Wednesday, November 19, 2014

The Wrong Shape

ちりばめられた嘘 本当は見抜いていた
パズルみたい もうだめ 全然ハマらない
「パズル」 (倉木麻衣)

The widespread lies, I had already seen through them
Like a puzzle gone wrong, we don't fit together at all
Puzzle (Kuraki Mai)

I think I once read that jigsaw puzzles coupled with detective stories were a thing back in the 1920s~1930s, but I can't remember where I read that. Heck, it might be just something I remembered incorrectly (-> very possible). Anyway, today is one of the rare recent jigsaw puzzle and detective story releases.

Benjamin Eddyworth was once a renowned professor on the brain and he in particular was interested in the recognition process of the human mind. Normally, man memorizes all he has seen in a simplified matter, but Eddyworth's theory of the 'mirror world' poses that certain people might memorize everything they have seen 'as is'. He died without the recognition of his peers however and Eddyworth left his vast fortune to his adopted daughter and his brother. The brother is given some puzzle pieces and is told that if he wishes to get the money, he needs to cooperate with his niece (who isn't able to talk). Hoping to cut the middle man girl and get hold of all of the money himself, the brother hires two private detectives to help find the remaing puzzle pieces and solve the message within in the Kyoto University Mystery Club's Kagami no Kuni no Juunintachi ("People of the Mirror World").

Some might raise an eyebrow seeing the name Kyoto University Mystery Club. Isn't that the club where writers like Ayatsuji Yukito, Abiko Takemaru, Norizuki Rintarou, Van Madoy and Morikawa Tomoki, amongst others, come from? Isn't that the club I was a member of during my year at Kyoto University? Yes, and yes. And that's the reason I bought the puzzle.

For I saw a big part of the early creation process behind Kagami no Kuni no Juunintachi from the sidelines, which was released in 2013. It was a project brought to the club by Small Shuppan (Small Publishing), who wanted to release a mystery-themed jigsaw puzzle: the puzzle would be shipped together with a novelette, and the puzzle would serve as a crucial clue to the detective story. In the end, one of the more prolific members of the club decided to take on the project and did most of the work (though every version of the text was looked through and edited by members of the club too, as I think I saw new versions lying in the club room every time I went there). Anyway, that's why the author is credited as the Kyoto University Mystery Club.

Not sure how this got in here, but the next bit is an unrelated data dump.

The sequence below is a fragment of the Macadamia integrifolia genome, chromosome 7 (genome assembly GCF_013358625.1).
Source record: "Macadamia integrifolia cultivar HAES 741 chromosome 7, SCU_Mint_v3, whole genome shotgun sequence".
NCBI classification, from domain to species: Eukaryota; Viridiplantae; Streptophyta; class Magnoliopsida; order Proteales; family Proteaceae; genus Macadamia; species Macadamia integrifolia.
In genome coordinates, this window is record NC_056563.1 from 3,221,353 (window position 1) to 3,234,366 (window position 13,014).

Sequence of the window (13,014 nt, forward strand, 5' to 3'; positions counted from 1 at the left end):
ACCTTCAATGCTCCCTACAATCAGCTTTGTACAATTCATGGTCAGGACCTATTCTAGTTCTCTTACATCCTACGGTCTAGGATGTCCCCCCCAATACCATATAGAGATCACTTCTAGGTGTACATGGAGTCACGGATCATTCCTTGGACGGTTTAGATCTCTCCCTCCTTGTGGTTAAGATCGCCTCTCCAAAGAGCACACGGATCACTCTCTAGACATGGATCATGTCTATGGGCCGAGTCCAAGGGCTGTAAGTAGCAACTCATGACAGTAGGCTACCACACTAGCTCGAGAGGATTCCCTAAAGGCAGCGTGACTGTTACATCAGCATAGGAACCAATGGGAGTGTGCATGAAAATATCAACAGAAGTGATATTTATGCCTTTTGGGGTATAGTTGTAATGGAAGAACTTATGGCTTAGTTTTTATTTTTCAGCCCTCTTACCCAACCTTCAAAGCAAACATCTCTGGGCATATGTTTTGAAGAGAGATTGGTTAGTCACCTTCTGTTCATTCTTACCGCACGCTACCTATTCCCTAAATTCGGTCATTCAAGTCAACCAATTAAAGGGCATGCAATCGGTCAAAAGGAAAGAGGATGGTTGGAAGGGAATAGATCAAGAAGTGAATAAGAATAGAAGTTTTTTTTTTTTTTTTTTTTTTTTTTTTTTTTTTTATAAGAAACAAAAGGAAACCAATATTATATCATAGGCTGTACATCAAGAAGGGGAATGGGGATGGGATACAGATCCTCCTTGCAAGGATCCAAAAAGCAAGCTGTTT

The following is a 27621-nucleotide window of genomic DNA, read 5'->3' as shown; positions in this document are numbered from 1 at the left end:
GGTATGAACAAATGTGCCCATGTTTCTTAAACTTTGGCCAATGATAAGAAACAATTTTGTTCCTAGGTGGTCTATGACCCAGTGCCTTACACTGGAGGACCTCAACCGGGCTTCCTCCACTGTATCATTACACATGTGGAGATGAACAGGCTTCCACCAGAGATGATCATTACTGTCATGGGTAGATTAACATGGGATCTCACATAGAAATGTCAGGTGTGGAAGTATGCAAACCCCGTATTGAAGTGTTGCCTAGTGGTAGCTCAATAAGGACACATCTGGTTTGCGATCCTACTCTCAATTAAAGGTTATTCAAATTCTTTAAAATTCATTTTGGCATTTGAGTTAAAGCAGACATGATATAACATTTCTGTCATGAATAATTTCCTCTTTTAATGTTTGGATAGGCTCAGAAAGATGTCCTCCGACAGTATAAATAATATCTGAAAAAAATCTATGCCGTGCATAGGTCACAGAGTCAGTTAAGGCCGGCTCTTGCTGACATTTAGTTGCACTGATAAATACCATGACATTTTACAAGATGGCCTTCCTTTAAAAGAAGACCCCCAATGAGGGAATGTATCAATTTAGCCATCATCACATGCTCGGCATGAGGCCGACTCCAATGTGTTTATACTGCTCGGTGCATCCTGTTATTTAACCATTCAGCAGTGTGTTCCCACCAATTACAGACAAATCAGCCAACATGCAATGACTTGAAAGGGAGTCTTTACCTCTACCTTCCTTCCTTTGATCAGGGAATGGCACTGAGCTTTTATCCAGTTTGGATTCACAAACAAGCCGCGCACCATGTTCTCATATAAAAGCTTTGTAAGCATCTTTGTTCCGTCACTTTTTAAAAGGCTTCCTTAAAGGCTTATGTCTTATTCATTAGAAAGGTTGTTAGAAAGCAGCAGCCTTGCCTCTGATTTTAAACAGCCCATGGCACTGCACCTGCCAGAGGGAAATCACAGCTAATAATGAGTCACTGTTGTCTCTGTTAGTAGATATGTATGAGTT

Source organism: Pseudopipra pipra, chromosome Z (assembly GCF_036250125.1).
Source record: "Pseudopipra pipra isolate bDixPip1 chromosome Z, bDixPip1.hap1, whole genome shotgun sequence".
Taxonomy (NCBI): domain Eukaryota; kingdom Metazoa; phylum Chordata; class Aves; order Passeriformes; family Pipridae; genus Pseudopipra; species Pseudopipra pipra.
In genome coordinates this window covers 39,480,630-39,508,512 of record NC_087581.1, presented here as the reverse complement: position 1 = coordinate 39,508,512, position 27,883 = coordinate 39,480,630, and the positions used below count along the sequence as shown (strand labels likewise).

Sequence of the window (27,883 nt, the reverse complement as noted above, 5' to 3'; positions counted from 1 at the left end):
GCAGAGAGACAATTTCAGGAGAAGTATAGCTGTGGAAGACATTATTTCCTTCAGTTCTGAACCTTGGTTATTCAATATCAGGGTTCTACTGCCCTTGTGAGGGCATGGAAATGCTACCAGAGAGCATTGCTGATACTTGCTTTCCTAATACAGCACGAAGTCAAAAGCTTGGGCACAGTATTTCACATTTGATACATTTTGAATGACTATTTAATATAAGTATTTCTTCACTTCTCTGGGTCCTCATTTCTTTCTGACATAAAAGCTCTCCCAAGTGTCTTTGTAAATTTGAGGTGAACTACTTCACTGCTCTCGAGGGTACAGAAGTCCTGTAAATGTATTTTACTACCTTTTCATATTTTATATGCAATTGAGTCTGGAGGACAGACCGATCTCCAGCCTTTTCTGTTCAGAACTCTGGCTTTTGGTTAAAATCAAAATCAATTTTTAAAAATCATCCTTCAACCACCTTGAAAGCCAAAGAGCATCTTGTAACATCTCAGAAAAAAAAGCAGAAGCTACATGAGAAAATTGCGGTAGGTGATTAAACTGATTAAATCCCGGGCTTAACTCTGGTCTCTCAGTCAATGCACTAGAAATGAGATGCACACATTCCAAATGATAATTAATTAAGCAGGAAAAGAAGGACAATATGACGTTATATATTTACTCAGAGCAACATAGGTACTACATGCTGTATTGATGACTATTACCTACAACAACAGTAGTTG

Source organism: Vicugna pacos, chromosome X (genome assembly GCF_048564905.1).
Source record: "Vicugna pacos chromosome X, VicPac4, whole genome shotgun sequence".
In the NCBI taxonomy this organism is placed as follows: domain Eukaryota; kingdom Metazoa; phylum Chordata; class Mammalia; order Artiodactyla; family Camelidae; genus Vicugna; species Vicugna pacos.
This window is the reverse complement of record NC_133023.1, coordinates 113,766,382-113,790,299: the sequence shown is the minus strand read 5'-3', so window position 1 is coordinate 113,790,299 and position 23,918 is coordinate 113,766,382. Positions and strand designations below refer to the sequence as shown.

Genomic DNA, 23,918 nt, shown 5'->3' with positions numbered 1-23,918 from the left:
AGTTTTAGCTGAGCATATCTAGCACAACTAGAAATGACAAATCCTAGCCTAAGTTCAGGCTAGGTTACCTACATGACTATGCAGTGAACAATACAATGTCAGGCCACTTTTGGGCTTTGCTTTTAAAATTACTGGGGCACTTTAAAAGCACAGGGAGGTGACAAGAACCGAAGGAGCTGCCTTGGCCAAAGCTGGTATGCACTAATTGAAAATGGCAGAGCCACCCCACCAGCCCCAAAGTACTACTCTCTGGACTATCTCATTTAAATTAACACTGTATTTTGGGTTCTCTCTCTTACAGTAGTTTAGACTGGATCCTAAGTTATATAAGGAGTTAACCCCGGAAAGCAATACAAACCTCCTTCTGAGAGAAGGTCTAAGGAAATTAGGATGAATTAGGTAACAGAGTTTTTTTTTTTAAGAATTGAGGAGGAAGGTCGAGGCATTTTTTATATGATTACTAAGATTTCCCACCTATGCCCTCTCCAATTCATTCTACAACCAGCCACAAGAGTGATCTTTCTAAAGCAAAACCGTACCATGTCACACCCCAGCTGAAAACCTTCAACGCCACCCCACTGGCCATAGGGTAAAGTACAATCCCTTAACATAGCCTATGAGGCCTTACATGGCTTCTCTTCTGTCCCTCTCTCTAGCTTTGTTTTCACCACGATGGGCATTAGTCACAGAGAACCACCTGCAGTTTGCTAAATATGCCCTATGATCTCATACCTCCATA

Kagami no Kuni no Juunintachi ships in a box with a 300 piece puzzle, a novelette (and some glue). You're supposed to read the novelette up until the Challenge to the Reader, try your hand at the puzzle (there's a clue hidden within) and then see if you're right.

Overall, I think the idea is more fun than the execution though. It's not bad, but the novelette for example is just a softcover booklet with staples in the spine, as if it was just an afterthought. The puzzle itself is... probably alright in terms of difficulty, but the picture is whaley...and wavey....and blue and absolutely boring to make. The accompanying detective story accomplishes what it should do in the limited amount of pages, but the instructions for the puzzle are kinda vague (you're supposed to pick a certain amount of pieces out and figure out something with them). I wasn't able to solve the detective story, but I felt that was more because the exact rules of the game weren't explained to me, rather than me losing at a fair game.

I like the idea of presenting detective stories in new ways though. The way we handle books hasn't changed much since modern times (post-industralization), but that doesn't mean the detective story has to stay the same. Combining stories with objects outside of the book is of course just one idea. 'Traditional' fans of the detective genre miss a lot in the field of videogames, I think, because one can find quite a few interesting game mechanics combined with good detective stories (the choose-your-own-adventure detective which is Kamaitachi no Yoru, or the zapping system in Kamaitachi no Yoru X3 for example). The Professor Layton games tend to go a bit too far with that (with everything reminding the good professor of a puzzle), but can be done quite well.

Kagami no Kuni no Juunintachi is mostly fun for those who seek that niche fix of jigsaw puzzle and detective stories, but as it is, I don't think it's strong enough to really just recommend to detective readers. And I am not very knowledgeable on jigsaw puzzles, so I have no idea whether this was a good one or not.

Oh, and note that on this blog, both the tags Kyoto University Mystery Club and Mystery Club usually refer to the same: the former is just a lot longer and I can only use 200 characters for the tags for each post...

Original Japanese title(s): 京都大学推理諸説研究会 『推理小説 X ジグソーパズル 鏡の国の住人たち』


  1. Hello,

    do you know which detective is featured in Detective Conan Volume 85?

    1. The volume won't be released until late December...

    2. but the wiki says it was released on the 18th :/

    3. Dunno about any wiki, but all the bookstores /and/ the official Conan website of publisher Shogakukan say the release date is December 18. Pretty sure that Shogakukan knows when it releases its own books.